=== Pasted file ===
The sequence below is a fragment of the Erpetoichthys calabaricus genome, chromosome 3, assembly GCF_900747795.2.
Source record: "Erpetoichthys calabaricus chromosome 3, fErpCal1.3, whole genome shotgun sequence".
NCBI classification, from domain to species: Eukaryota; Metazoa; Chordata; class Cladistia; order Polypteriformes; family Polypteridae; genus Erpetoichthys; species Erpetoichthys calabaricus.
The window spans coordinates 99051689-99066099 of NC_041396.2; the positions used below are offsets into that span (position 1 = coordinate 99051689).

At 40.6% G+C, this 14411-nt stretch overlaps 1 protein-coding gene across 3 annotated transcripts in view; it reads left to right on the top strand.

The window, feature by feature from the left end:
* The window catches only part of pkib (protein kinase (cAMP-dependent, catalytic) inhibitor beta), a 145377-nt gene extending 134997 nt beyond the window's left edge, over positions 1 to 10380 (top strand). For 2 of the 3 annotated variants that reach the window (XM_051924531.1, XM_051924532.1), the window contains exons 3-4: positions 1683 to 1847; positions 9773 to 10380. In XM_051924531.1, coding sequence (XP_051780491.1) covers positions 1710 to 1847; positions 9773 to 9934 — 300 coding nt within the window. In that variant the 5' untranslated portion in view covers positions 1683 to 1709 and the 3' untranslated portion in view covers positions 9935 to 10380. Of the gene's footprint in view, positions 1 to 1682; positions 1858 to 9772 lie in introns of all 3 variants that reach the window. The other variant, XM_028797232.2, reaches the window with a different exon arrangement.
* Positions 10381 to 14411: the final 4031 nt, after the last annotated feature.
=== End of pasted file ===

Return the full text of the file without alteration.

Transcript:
The sequence below is a fragment of the Erpetoichthys calabaricus genome, chromosome 3, assembly GCF_900747795.2.
Source record: "Erpetoichthys calabaricus chromosome 3, fErpCal1.3, whole genome shotgun sequence".
NCBI classification, from domain to species: Eukaryota; Metazoa; Chordata; class Cladistia; order Polypteriformes; family Polypteridae; genus Erpetoichthys; species Erpetoichthys calabaricus.
The window spans coordinates 99051689-99066099 of NC_041396.2; the positions used below are offsets into that span (position 1 = coordinate 99051689).

At 40.6% G+C, this 14411-nt stretch overlaps 1 protein-coding gene across 3 annotated transcripts in view; it reads left to right on the top strand.

The window, feature by feature from the left end:
* The window catches only part of pkib (protein kinase (cAMP-dependent, catalytic) inhibitor beta), a 145377-nt gene extending 134997 nt beyond the window's left edge, over positions 1 to 10380 (top strand). For 2 of the 3 annotated variants that reach the window (XM_051924531.1, XM_051924532.1), the window contains exons 3-4: positions 1683 to 1847; positions 9773 to 10380. In XM_051924531.1, coding sequence (XP_051780491.1) covers positions 1710 to 1847; positions 9773 to 9934 — 300 coding nt within the window. In that variant the 5' untranslated portion in view covers positions 1683 to 1709 and the 3' untranslated portion in view covers positions 9935 to 10380. Of the gene's footprint in view, positions 1 to 1682; positions 1858 to 9772 lie in introns of all 3 variants that reach the window. The other variant, XM_028797232.2, reaches the window with a different exon arrangement.
* Positions 10381 to 14411: the final 4031 nt, after the last annotated feature.